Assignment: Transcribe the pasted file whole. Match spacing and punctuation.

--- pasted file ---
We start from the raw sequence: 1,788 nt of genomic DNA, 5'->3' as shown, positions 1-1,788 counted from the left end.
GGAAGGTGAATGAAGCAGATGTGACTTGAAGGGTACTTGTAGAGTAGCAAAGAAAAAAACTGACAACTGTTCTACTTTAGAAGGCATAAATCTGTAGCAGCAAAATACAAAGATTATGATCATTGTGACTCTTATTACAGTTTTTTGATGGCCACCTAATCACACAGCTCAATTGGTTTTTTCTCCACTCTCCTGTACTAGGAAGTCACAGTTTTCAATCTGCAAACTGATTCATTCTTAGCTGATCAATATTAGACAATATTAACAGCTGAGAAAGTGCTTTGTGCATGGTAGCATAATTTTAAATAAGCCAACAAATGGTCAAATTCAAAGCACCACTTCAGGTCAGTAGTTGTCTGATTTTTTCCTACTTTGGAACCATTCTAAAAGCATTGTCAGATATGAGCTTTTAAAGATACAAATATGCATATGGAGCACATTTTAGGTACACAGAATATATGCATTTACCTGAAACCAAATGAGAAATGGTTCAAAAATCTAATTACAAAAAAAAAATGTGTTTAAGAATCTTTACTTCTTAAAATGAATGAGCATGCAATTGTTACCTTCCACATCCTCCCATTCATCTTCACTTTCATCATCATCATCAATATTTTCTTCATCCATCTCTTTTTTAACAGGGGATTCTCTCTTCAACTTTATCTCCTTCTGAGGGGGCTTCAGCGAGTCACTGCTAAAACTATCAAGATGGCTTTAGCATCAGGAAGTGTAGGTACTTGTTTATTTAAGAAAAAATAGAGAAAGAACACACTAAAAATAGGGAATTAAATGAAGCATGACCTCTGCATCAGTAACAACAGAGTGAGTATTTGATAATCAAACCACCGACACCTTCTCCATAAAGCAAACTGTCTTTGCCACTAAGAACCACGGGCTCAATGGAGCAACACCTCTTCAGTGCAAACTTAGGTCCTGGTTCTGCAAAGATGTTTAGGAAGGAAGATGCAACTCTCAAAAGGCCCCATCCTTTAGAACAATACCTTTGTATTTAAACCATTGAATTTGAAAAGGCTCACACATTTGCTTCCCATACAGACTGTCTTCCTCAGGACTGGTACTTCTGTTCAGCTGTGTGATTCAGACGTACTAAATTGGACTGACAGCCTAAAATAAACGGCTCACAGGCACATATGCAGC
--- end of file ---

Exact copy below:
We start from the raw sequence: 1,788 nt of genomic DNA, 5'->3' as shown, positions 1-1,788 counted from the left end.
GGAAGGTGAATGAAGCAGATGTGACTTGAAGGGTACTTGTAGAGTAGCAAAGAAAAAAACTGACAACTGTTCTACTTTAGAAGGCATAAATCTGTAGCAGCAAAATACAAAGATTATGATCATTGTGACTCTTATTACAGTTTTTTGATGGCCACCTAATCACACAGCTCAATTGGTTTTTTCTCCACTCTCCTGTACTAGGAAGTCACAGTTTTCAATCTGCAAACTGATTCATTCTTAGCTGATCAATATTAGACAATATTAACAGCTGAGAAAGTGCTTTGTGCATGGTAGCATAATTTTAAATAAGCCAACAAATGGTCAAATTCAAAGCACCACTTCAGGTCAGTAGTTGTCTGATTTTTTCCTACTTTGGAACCATTCTAAAAGCATTGTCAGATATGAGCTTTTAAAGATACAAATATGCATATGGAGCACATTTTAGGTACACAGAATATATGCATTTACCTGAAACCAAATGAGAAATGGTTCAAAAATCTAATTACAAAAAAAAAATGTGTTTAAGAATCTTTACTTCTTAAAATGAATGAGCATGCAATTGTTACCTTCCACATCCTCCCATTCATCTTCACTTTCATCATCATCATCAATATTTTCTTCATCCATCTCTTTTTTAACAGGGGATTCTCTCTTCAACTTTATCTCCTTCTGAGGGGGCTTCAGCGAGTCACTGCTAAAACTATCAAGATGGCTTTAGCATCAGGAAGTGTAGGTACTTGTTTATTTAAGAAAAAATAGAGAAAGAACACACTAAAAATAGGGAATTAAATGAAGCATGACCTCTGCATCAGTAACAACAGAGTGAGTATTTGATAATCAAACCACCGACACCTTCTCCATAAAGCAAACTGTCTTTGCCACTAAGAACCACGGGCTCAATGGAGCAACACCTCTTCAGTGCAAACTTAGGTCCTGGTTCTGCAAAGATGTTTAGGAAGGAAGATGCAACTCTCAAAAGGCCCCATCCTTTAGAACAATACCTTTGTATTTAAACCATTGAATTTGAAAAGGCTCACACATTTGCTTCCCATACAGACTGTCTTCCTCAGGACTGGTACTTCTGTTCAGCTGTGTGATTCAGACGTACTAAATTGGACTGACAGCCTAAAATAAACGGCTCACAGGCACATATGCAGC